E. hemigibba : The tip of the terminal process is hooked, with an opposing, distally-directed tooth at the base of the hook. The proximal process is closely paired with the terminal process, and is barely longer, ending distally as an oblong, obliquely-twisted plate, with a finely serrated inner margin. The median lobe gradually narrows distally and bears a simple lateral process (without spines) (E. hemigibba petasma).
E. paragibba : The terminal process is long and slender, with a short distally-directed tooth-like process at the base of the curved tip. The proximal process is longer, and curved through 35-45° distally. The median lobe narrows sharply above its base but broadens distally into a lobe-like ending. The lateral process is not an evenly curving hook, but bears a pair of short spines arising from a depression in the convex margin of the base of the process (E. paragibba petasma).
E. gibba : The terminal process is extremely short and stout, tapering to a blunt, slightly-curving tip. The proximal process is stout, long, and pointed, and the distal half curves in gentle arc. The median lobe is much reduced, terminating in a weak, distally-curving finger. The lateral process is simple, stout and sharply curved (E. gibba petasma).
Thelycum: Described by James, 1977; Guglielmo and Costanzo, 1978.
Comments: The petasma is the most reliable character. James (1977) has found specific differences among the thelyca, thus aiding in identification of females. The dorsal keel on the 3rd segment of the peduncle of the 1st antenna is particularly useful in distinguishing E. pseudogibba. The humped frontal plate is characteristic of E. paragibba.
E. gibba is a food of whales and fish.
E. gibba is limited to the subtropical South Pacific. E. hemigibba is subtropical in the North Pacific, Indian Ocean and North and South Atlantic Ocean. E. pseudogibba andE. paragibba are both tropical but with separate distributions: E. pseudogibba is in the tropical Atlantic and Gulf Stream, the basins of the Indo-Australian Archipelago and South China Sea, the Kuroshio Current, a narrow zone (2-10°N) in the Indian Ocean, and an east-west belt of 10-20°S across the South Pacific. E. paragibba is found from 20°N-10°S in the eastern tropical Pacific (excluding the O2-deficient regions), and in the western Indian Ocean from the Arabian Coast (15°N) to the cape of Africa in the Agulhas Current; in the eastern Indian Ocean E. paragibba is restricted to 0-10°S (E. gibba distribution).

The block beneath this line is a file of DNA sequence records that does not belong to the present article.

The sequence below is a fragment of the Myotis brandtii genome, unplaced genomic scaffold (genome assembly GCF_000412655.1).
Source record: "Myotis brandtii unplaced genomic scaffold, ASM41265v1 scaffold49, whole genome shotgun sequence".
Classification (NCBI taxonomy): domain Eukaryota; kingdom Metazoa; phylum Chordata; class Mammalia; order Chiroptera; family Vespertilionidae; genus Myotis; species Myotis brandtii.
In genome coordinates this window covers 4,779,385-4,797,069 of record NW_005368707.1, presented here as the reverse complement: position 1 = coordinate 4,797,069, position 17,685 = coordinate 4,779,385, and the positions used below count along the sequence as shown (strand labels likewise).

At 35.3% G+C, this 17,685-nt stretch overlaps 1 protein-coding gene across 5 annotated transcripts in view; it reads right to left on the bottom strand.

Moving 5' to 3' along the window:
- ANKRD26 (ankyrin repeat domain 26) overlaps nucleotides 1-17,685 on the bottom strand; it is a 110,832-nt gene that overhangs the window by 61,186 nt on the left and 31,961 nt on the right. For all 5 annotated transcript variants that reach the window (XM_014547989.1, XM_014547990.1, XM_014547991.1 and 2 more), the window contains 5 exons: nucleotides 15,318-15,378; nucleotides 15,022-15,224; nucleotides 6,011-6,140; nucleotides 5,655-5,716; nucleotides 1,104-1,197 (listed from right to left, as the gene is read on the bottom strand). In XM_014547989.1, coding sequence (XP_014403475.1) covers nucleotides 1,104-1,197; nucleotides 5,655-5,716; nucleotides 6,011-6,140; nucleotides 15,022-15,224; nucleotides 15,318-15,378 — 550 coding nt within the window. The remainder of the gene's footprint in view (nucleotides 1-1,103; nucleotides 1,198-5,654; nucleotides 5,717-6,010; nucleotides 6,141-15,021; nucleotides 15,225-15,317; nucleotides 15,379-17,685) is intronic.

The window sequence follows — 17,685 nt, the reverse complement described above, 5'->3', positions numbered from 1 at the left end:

In the eastern Pacific E. paragibba adults were above 100 m at night and, like E. pseudogibba , near 400 m in the daytime. E. hemigibba , in the North Pacific, was above 100 m at night and at 400-550 m in the daytime.
According to Brinton (1975), larvae of the "E. gibba group", E. hemigibba , E. pseudogibba , E. paragibba , and E. gibba , are distinguished by 1) smooth anterior margin of carapace, 2) absence of postero-dorsal carapace spine, and 3) small eye with the facets of the upper eye forming a broader area than in the lower portion (contrasting with E. tenera which also has a small eye but in which the lower faceted portion is broader).